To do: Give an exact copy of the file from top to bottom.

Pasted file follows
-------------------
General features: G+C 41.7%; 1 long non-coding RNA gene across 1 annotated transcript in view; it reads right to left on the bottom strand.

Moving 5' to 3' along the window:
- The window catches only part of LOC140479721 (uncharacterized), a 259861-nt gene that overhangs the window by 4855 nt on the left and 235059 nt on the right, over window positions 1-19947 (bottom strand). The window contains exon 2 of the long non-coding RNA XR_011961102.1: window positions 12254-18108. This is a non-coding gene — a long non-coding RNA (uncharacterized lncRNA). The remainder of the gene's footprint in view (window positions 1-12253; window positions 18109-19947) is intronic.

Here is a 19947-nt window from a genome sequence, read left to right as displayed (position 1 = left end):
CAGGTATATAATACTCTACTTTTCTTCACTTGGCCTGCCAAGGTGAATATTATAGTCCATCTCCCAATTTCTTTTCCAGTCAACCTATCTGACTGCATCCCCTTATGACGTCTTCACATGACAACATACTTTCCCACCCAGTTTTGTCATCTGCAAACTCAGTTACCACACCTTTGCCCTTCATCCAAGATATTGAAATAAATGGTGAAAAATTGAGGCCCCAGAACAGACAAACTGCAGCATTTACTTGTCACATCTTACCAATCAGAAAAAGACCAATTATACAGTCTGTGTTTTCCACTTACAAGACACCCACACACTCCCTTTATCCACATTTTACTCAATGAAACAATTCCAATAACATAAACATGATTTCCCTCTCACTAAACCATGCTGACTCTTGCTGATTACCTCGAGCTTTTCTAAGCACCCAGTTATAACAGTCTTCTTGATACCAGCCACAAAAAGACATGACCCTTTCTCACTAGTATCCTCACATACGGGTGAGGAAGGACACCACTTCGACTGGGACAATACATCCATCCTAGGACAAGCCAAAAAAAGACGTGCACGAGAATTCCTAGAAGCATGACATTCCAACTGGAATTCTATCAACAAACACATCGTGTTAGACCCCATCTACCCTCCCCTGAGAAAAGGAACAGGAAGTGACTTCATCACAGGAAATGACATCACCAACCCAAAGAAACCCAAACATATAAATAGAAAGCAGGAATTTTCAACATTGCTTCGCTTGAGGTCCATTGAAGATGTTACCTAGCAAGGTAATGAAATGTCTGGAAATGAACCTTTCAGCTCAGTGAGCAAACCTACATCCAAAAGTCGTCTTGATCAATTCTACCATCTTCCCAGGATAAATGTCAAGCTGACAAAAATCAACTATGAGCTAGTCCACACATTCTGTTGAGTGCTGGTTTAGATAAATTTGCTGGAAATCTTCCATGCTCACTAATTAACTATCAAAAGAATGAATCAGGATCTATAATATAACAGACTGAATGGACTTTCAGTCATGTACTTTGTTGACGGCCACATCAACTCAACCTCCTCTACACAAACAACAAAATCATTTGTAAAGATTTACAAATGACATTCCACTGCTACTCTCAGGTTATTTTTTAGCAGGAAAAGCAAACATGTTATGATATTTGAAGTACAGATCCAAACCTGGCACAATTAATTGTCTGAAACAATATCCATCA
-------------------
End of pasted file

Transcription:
General features: G+C 41.7%; 1 long non-coding RNA gene across 1 annotated transcript in view; it reads right to left on the bottom strand.

Moving 5' to 3' along the window:
- The window catches only part of LOC140479721 (uncharacterized), a 259861-nt gene that overhangs the window by 4855 nt on the left and 235059 nt on the right, over window positions 1-19947 (bottom strand). The window contains exon 2 of the long non-coding RNA XR_011961102.1: window positions 12254-18108. This is a non-coding gene — a long non-coding RNA (uncharacterized lncRNA). The remainder of the gene's footprint in view (window positions 1-12253; window positions 18109-19947) is intronic.

Here is a 19947-nt window from a genome sequence, read left to right as displayed (position 1 = left end):
CAGGTATATAATACTCTACTTTTCTTCACTTGGCCTGCCAAGGTGAATATTATAGTCCATCTCCCAATTTCTTTTCCAGTCAACCTATCTGACTGCATCCCCTTATGACGTCTTCACATGACAACATACTTTCCCACCCAGTTTTGTCATCTGCAAACTCAGTTACCACACCTTTGCCCTTCATCCAAGATATTGAAATAAATGGTGAAAAATTGAGGCCCCAGAACAGACAAACTGCAGCATTTACTTGTCACATCTTACCAATCAGAAAAAGACCAATTATACAGTCTGTGTTTTCCACTTACAAGACACCCACACACTCCCTTTATCCACATTTTACTCAATGAAACAATTCCAATAACATAAACATGATTTCCCTCTCACTAAACCATGCTGACTCTTGCTGATTACCTCGAGCTTTTCTAAGCACCCAGTTATAACAGTCTTCTTGATACCAGCCACAAAAAGACATGACCCTTTCTCACTAGTATCCTCACATACGGGTGAGGAAGGACACCACTTCGACTGGGACAATACATCCATCCTAGGACAAGCCAAAAAAAGACGTGCACGAGAATTCCTAGAAGCATGACATTCCAACTGGAATTCTATCAACAAACACATCGTGTTAGACCCCATCTACCCTCCCCTGAGAAAAGGAACAGGAAGTGACTTCATCACAGGAAATGACATCACCAACCCAAAGAAACCCAAACATATAAATAGAAAGCAGGAATTTTCAACATTGCTTCGCTTGAGGTCCATTGAAGATGTTACCTAGCAAGGTAATGAAATGTCTGGAAATGAACCTTTCAGCTCAGTGAGCAAACCTACATCCAAAAGTCGTCTTGATCAATTCTACCATCTTCCCAGGATAAATGTCAAGCTGACAAAAATCAACTATGAGCTAGTCCACACATTCTGTTGAGTGCTGGTTTAGATAAATTTGCTGGAAATCTTCCATGCTCACTAATTAACTATCAAAAGAATGAATCAGGATCTATAATATAACAGACTGAATGGACTTTCAGTCATGTACTTTGTTGACGGCCACATCAACTCAACCTCCTCTACACAAACAACAAAATCATTTGTAAAGATTTACAAATGACATTCCACTGCTACTCTCAGGTTATTTTTTAGCAGGAAAAGCAAACATGTTATGATATTTGAAGTACAGATCCAAACCTGGCACAATTAATTGTCTGAAACAATATCCATCA